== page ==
Truth in Taxation meeting set for December 5 will increase by 2.38 percent. Part of the increase is to replenish funds for repair public hearing and and eventual replacement of adoption of the South police cars and public works St. Paul city budget are vehicles such as snow plows scheduled for 7:15 p.m., and loaders. Funds are also Wed., Dec. 5, at City Hall. being directed toward pubProperty taxes are expected lic works and the rising cost to increase by 6 percent next of road repairs. Of the total year, while the City budget. budget, Public Safety makes. . . Mary Diedrick Hansen Staff Writer


up 48.5 percent, General Government 17.5 percent and Public Works 12 percent. More than 60 percent of dollars going to these departments are for salaries and benefits. However, the City considers South Metro Fire a professional service. If you include their compensation, more. .

than 75 percent is going toward salaries and benefits. South St. Paul is getting hit hard by the steady decline in Local Government Aid (LGA). In addition, $191,500 in market value homestead credits, which were paid by the state last year, are being eliminated for 2012.

REVENUE SOURCES 2011 LGA Funds $1,248,039 2011 Property Taxes $7,880,133 2012 LGA Funds $832,000, down $416,039 or 33 percent 2012 Property Taxes $8,352,760, up + $472,627 or 6 percent

LGA was an attractive program when the economy was thriving and the state was flush with money. But the economic downturn has the state struggling to balance its own budget. As a result, it has resorted to dipping into LGA as a revenue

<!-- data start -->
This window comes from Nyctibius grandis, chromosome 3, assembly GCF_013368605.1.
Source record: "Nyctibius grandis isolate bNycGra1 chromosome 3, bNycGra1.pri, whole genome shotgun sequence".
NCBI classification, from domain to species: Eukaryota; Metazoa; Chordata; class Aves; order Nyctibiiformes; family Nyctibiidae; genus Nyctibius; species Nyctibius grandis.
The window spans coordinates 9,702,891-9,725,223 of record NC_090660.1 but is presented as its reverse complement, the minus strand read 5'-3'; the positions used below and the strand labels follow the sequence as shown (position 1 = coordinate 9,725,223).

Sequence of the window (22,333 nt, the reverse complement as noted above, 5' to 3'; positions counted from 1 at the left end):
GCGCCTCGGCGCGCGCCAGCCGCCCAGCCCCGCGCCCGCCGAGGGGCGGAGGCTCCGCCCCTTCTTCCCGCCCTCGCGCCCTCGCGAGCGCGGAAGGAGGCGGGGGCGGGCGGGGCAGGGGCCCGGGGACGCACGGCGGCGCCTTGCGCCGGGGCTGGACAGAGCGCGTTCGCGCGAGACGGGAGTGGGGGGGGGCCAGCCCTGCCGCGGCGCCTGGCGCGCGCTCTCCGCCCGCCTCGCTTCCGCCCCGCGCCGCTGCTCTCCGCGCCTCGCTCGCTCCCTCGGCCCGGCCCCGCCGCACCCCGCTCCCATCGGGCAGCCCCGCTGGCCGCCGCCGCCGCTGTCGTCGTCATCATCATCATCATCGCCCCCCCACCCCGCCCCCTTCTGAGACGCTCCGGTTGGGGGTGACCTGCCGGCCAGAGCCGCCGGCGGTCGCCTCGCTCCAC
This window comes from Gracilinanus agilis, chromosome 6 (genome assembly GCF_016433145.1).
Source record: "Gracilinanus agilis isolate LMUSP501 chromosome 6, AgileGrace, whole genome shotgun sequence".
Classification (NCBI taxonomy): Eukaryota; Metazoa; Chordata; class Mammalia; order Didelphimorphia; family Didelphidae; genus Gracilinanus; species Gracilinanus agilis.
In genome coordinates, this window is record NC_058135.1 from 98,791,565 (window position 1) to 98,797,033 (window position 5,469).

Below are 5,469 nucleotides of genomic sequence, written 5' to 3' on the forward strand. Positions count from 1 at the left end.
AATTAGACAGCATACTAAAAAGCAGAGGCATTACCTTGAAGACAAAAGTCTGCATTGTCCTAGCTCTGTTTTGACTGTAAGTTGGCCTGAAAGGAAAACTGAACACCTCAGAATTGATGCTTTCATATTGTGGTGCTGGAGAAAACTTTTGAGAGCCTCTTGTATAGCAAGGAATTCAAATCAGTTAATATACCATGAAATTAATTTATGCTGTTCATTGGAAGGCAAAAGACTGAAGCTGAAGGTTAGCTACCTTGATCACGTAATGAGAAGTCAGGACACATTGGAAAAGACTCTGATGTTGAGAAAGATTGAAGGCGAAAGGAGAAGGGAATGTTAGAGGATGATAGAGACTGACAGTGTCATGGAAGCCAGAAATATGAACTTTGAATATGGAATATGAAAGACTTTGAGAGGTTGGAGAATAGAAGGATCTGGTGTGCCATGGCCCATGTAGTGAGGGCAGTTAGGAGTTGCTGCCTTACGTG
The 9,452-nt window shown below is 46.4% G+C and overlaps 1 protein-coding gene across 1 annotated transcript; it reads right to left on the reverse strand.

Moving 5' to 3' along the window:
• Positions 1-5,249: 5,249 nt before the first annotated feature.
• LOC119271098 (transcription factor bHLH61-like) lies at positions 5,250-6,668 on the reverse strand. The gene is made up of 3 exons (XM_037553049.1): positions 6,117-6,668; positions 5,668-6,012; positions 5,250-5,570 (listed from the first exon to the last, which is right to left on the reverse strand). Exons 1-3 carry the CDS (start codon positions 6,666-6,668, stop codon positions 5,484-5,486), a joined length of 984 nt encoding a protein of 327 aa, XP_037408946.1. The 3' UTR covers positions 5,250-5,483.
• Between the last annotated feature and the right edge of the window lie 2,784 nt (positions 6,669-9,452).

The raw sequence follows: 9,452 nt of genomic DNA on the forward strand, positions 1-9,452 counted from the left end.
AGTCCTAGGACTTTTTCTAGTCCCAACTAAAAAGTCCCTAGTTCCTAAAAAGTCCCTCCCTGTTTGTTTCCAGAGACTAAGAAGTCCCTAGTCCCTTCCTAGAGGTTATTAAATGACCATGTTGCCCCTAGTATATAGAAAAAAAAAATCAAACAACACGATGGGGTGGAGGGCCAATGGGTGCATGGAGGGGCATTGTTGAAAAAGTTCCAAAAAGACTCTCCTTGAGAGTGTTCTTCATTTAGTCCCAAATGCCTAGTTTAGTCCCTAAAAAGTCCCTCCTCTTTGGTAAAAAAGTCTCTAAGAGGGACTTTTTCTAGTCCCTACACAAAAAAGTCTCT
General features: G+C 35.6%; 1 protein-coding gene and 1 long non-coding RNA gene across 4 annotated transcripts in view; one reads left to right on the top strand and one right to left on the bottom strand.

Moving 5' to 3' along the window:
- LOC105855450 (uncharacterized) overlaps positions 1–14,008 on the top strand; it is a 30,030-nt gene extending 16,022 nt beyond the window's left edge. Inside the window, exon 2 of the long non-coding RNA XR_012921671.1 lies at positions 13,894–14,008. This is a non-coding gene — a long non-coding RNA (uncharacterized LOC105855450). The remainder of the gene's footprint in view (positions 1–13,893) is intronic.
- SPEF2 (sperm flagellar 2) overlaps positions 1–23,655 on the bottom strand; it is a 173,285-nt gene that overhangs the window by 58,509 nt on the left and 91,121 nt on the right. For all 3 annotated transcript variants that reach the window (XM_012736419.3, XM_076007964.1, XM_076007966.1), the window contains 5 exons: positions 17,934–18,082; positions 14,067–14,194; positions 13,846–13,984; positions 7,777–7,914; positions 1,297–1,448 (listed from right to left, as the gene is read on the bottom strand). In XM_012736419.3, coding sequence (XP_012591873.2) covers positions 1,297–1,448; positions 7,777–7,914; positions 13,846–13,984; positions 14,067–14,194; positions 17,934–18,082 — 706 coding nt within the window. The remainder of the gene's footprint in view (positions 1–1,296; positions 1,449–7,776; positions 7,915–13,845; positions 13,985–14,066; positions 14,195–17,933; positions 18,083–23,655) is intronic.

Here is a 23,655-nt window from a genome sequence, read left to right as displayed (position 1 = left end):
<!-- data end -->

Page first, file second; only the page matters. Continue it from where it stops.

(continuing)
Tax meeting / Page 3

E ducation Catholic schools consolidate Mary Diedrick Hansen Staff Writer


ook for changes in Catholic school education in South St. Paul next year. Holy Trinity and St. John Vianney will close their doors at the end of this school year and reopen at the St. John Vianney site, 1815 Bromley St., with a new name and a consolidated pre-K through 8th grade program for the 2012

school year. The reconfiguration was part of the Archdiocese’s strategic plan put into place in October, 2010. Financial and demographic issues led to an evaluation of all Catholic schools, including how best to use available resources more effectively. Results of the evaluation have also led to the reconfiguration of the West Side’s St. Matthew’s and West St. Paul’s St. Michael’s Catholic

schools, which will consolidate next year as well. The newly consolidated schools will be campuses for a regional school, which is in the process of being formed. Each site will be controlled by a board of directors, consisting of a parish priest and lay person from each of the four consolidated schools, as well as the West Side’s Our Lady of Guadalupe. Details of the schools’ reconfiguration are a work in progress.

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Pat Gannon, principal of St. John Vianney, is happy that South St. Paul will still have a Catholic school in operation, and believes the consolidation will provide more educational and cocurricular opportunities for the students. Currently, St. John Vianney operates as a pre-K through sixth grade school with 100 students. But with nine classrooms and plenty of room for expansion, the newly merged school will add 7th and

Trinity and St. John Vianney will close ApprovalHoly Client their doors at the end of this school year and Stevens Tax and Accounting, Inc. reopen at the St. John Vianney site.